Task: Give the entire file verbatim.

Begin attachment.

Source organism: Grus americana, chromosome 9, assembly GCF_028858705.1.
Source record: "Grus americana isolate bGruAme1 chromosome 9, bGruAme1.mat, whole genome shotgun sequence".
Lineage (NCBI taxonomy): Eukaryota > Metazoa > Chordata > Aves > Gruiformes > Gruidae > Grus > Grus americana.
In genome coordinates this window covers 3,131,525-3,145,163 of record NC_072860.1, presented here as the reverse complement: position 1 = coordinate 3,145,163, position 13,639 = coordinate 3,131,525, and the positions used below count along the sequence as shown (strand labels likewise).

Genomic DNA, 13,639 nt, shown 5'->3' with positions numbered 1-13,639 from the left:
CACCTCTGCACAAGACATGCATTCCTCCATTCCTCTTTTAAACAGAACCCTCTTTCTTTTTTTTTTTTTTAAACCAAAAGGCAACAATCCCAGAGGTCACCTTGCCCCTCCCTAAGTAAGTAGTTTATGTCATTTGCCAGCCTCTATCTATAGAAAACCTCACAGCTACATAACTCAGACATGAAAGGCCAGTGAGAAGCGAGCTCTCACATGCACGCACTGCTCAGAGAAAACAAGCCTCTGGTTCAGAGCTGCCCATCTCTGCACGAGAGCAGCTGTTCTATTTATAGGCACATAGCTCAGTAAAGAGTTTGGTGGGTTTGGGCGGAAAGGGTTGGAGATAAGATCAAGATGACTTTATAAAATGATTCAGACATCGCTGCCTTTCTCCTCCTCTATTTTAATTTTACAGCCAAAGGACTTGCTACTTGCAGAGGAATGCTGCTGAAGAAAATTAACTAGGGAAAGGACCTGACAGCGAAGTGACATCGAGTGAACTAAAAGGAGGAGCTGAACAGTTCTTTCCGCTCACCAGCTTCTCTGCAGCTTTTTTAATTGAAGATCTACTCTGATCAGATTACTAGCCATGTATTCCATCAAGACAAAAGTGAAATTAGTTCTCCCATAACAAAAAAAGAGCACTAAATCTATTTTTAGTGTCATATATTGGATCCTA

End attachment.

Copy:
Source organism: Grus americana, chromosome 9, assembly GCF_028858705.1.
Source record: "Grus americana isolate bGruAme1 chromosome 9, bGruAme1.mat, whole genome shotgun sequence".
Lineage (NCBI taxonomy): Eukaryota > Metazoa > Chordata > Aves > Gruiformes > Gruidae > Grus > Grus americana.
In genome coordinates this window covers 3,131,525-3,145,163 of record NC_072860.1, presented here as the reverse complement: position 1 = coordinate 3,145,163, position 13,639 = coordinate 3,131,525, and the positions used below count along the sequence as shown (strand labels likewise).

Genomic DNA, 13,639 nt, shown 5'->3' with positions numbered 1-13,639 from the left:
CACCTCTGCACAAGACATGCATTCCTCCATTCCTCTTTTAAACAGAACCCTCTTTCTTTTTTTTTTTTTTAAACCAAAAGGCAACAATCCCAGAGGTCACCTTGCCCCTCCCTAAGTAAGTAGTTTATGTCATTTGCCAGCCTCTATCTATAGAAAACCTCACAGCTACATAACTCAGACATGAAAGGCCAGTGAGAAGCGAGCTCTCACATGCACGCACTGCTCAGAGAAAACAAGCCTCTGGTTCAGAGCTGCCCATCTCTGCACGAGAGCAGCTGTTCTATTTATAGGCACATAGCTCAGTAAAGAGTTTGGTGGGTTTGGGCGGAAAGGGTTGGAGATAAGATCAAGATGACTTTATAAAATGATTCAGACATCGCTGCCTTTCTCCTCCTCTATTTTAATTTTACAGCCAAAGGACTTGCTACTTGCAGAGGAATGCTGCTGAAGAAAATTAACTAGGGAAAGGACCTGACAGCGAAGTGACATCGAGTGAACTAAAAGGAGGAGCTGAACAGTTCTTTCCGCTCACCAGCTTCTCTGCAGCTTTTTTAATTGAAGATCTACTCTGATCAGATTACTAGCCATGTATTCCATCAAGACAAAAGTGAAATTAGTTCTCCCATAACAAAAAAAGAGCACTAAATCTATTTTTAGTGTCATATATTGGATCCTA